Minister of Health, Dr. the Hon. Christopher Tufton, is hailing the success of the Public-Private Sector Pharmacy Partner Programme, under which nearly 100,000 prescriptions have already been processed.The Minister said the Government is satisfied that the programme is working and that the public is being served in an efficient manner where “the benefits are tremendous.”“Gone are the days when people would have to wait for a long time and the National Health Fund (NHF) must be commended. The real benefits for us are the benefits to the people,” he added.Dr. Tufton was delivering the main address at the launch of the programme at the Camdex Pharmacy in Green Island, Hanover, recently.Under the programme, piloted by the NHF in 2016, private sector pharmacies fill prescriptions for public sector patients, in an attempt to reduce waiting time at facilities at public hospitals and clinics.“The purpose of this programme when it was conceptualised and developed, was very simple. We needed to find a quicker and easier way for patients to get their medication. Patients were waiting too long…we used to hear about two and three-hour waits,” Dr. Tufton noted.He said that the decision was taken to select pharmacies for the programme based on where the needs existed and also in terms of proximity to a hospital.“We felt that it was an obligation we had in public health…to demonstrate our commitment to providing a service with compassion and empathy in recognition that people, who go to the doctor, are sick, and need to be provided with service as quickly as possible,” he added.The Minister noted that while patients are asked to pay a small fee to offset processing costs, the feedback from patients is that they do not mind paying for the convenience of faster access to their medication.Pharmacies in Kingston, Clarendon, St. James, and Hanover have so far partnered with the Ministry, through the NHF, on the initiative.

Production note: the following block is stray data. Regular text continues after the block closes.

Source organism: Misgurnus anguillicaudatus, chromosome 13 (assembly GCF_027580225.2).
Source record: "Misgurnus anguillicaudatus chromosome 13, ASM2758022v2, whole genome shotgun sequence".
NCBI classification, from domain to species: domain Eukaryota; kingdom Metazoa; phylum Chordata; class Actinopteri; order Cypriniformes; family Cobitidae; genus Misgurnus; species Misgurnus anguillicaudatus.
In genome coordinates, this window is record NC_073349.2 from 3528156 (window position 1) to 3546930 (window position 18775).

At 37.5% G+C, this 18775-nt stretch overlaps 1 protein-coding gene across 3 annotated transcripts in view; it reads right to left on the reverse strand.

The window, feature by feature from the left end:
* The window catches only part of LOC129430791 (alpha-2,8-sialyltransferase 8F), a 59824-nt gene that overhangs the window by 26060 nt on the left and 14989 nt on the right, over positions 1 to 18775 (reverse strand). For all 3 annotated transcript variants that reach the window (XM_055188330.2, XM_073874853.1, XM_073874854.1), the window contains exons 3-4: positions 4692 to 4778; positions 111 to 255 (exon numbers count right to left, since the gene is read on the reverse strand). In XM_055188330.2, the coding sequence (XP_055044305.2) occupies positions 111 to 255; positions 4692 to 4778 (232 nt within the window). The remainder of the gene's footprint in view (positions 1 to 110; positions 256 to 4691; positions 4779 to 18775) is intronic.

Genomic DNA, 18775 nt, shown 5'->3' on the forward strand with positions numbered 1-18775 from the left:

zoom Athens-based shipping company Tsakos Energy Navigation (TEN) has taken delivery of the aframax tanker Oslo TS, the seventh in a series of nine tankers built for long-term employment to a European company. Featuring a 1B ice-class notation, the new ship commenced its long-term employment with possible gross revenues in excess of USD 110 million.The two remaining aframaxes under the company’s fifteen-vessel growth program, the Bergen TS and the Stavanger TS are scheduled to be delivered and commence their long term employment in the third and fourth quarter of 2017.With the deliveries of these two vessels, TEN’s current expansion program will reach its conclusion and result in 77% of the fleet in secured contracts with gross revenues of over USD 1.5 billion and average charter duration of 2.5 years.